It was exactly two years ago this month that I turned wildly bullish the commodity markets, and with the benefit of hindsight, it was a well-timed forecast.
Over the past two years, commodity prices, hard assets, rose so sharply in values that inflation is now hugging a 40-year high. However, the flip side is the Federal Reserve is so concerned over rising inflation, it is lifting interest rates at the fastest pace in 40 years.
Therein is my concern.
In the past, when the Fed hikes rates quickly it was wildly bearish markets of all kinds. Now, I am trying my best not to jump to conclusions about what the future holds.
History shows there are three fundamentals that can bring all markets to their knees. One is a recession. Another is a war. The third is higher interest rates. Today, all three of those fundamentals exist.
According to the Bureau of Economic Analysis, as of July 28, the U.S. economy is in a recession because the first and second quarters of this year showed two consecutive quarters of a slowing economy.
The war I am referring to is the one in Ukraine. And higher rates have been underway in the United States since mid-June with the Fed chair saying only a few days ago that “restoring price stability will likely require maintaining a restrictive policy stance for some time.”
There was a time when facing such bearish fundamentals I would have been a seller, a hedger and screaming at the top of my lungs for others to follow suit. In fact, many are already doing that.
For instance, Jeremy Grantham, a renowned investor, claims the stock market is already in a “super bubble.”
In past years, Grantham accurately predicted a number of bubbles, including the dot-com disaster and the stock market crash of 2008. He is now calling for a brutal sell-off in other assets, ranging from stocks to housing to property.
He has recently been quoted as saying, “Between COVID in China, war in Europe, food and energy crises, record fiscal tightening and more, the outlook is far grimmer than could have been foreseen in January.”
Others are just as bearish most markets as Grantham. Some are more bearish.
However, one firm is touting my bias. That firm is Goldman Sachs.
From Bloomberg News, “Goldman Says Buy Commodities, ‘Worry About Recession Later.’”
Goldman Sachs argues investors should “pile into commodities” because the recession risks outside of Europe are overblown. They argue that commodities, hard assets and raw material markets are likely to rally moving forward “amid a profound energy crisis and tight, slim supplies.”
Goldman Sachs is expecting commodity values, per se, to rise 38% in the year ahead, which is a huge and bold forecast.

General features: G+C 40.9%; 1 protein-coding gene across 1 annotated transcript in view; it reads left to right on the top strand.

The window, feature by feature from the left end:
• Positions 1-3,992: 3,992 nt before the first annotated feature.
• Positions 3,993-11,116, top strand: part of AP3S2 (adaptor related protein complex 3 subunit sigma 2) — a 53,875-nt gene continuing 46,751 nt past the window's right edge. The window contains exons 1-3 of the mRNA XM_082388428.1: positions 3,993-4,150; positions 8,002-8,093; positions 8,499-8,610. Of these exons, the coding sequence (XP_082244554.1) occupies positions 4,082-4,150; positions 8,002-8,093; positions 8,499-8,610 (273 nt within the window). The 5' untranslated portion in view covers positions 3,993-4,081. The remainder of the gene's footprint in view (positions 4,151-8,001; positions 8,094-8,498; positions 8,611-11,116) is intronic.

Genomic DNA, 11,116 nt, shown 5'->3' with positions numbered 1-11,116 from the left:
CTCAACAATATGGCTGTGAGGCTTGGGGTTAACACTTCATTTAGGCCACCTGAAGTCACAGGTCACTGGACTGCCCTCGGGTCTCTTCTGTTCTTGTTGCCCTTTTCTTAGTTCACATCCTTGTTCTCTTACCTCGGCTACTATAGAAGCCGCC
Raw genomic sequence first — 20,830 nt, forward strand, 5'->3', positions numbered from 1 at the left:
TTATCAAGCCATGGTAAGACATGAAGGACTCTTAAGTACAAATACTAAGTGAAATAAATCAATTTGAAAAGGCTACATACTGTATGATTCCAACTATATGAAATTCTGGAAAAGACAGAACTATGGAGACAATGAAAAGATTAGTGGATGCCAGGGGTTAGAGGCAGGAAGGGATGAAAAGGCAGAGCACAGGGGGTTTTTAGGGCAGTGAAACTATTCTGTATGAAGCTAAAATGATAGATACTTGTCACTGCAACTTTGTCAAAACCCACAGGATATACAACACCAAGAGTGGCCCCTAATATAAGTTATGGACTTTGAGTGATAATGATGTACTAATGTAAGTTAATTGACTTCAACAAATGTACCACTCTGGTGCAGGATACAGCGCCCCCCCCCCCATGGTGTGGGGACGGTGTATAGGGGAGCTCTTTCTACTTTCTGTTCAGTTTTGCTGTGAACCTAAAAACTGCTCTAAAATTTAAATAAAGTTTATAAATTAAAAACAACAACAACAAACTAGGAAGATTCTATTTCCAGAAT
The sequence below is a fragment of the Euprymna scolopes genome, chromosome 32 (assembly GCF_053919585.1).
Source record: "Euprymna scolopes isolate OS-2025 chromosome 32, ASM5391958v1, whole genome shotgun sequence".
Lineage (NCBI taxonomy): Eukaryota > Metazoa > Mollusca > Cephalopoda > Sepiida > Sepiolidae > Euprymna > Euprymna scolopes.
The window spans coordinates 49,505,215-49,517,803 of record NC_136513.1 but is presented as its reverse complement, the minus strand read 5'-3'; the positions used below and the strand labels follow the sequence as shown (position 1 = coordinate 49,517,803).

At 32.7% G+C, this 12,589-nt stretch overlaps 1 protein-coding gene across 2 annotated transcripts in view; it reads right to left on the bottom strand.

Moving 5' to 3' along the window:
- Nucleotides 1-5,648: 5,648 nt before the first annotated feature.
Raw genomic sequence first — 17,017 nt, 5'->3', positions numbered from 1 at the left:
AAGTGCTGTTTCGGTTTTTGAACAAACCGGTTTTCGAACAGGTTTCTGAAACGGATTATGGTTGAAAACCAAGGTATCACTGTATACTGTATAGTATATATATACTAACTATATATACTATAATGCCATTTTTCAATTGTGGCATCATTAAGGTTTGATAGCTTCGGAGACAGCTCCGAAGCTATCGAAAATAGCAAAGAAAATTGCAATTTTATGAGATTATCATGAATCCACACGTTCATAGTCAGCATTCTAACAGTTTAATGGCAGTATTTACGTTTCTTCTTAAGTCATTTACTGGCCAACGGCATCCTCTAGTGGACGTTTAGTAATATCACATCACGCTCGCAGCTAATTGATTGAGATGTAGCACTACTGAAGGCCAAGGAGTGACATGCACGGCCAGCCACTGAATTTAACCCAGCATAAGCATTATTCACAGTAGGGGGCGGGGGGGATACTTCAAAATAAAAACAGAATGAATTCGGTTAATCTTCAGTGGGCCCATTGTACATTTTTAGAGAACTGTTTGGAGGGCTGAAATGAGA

Yours truly is being open-minded and not jumping to conclusions. I am listening to Grantham, as well as Goldman Sachs.
I want to be on the right side of the markets and not find myself in the uncomfortable position of the bartender that jumped to a conclusion when a grasshopper came into his bar and hopped up on a stool.
As the story goes, a grasshopper was quite thirsty one hot day and strolled into a bar for a cold drink. Quickly he hopped onto a stool and the bartender noticed him immediately.
With a big smile and welcoming voice, the bartender said, “Hey, we have a drink named after you! What will it be?”
Somewhat surprised, the grasshopper said, “You have a drink named after me? Well, by golly, gimme a Ralph!”
Based on history, one of the most reliable old sayings on Wall Street is: “Don’t fight the Fed.”
The reason is simple. Down through history, the Fed usually gets what it wants.
If the Fed wants lower inflation and is willing to lift rates to sharply higher levels to bring stocks and commodities to their knees, it will get what it wants.
But history also shows just as clearly that there is a 12- to 18-month lag between higher interest rates and a weak economy coupled with lower stock and commodity prices.
For now and the foreseeable future, I am in the camp of Goldman Sachs and believe that investors and traders should be piling into the long-side commodities now that prices have retreated in the past few months to more attractive entry points.
I am trying my best not to jump to conclusions. But, understand, there is an energy crisis unfolding with crude oil, natural gas and coal with Europe to suffer, plus supplies of a number of basic commodities such as wheat and corn are tight.
I am not bearish commodities despite the aggressive nature of the Federal Reserve in hiking interest rates at the fastest pace in 40 years.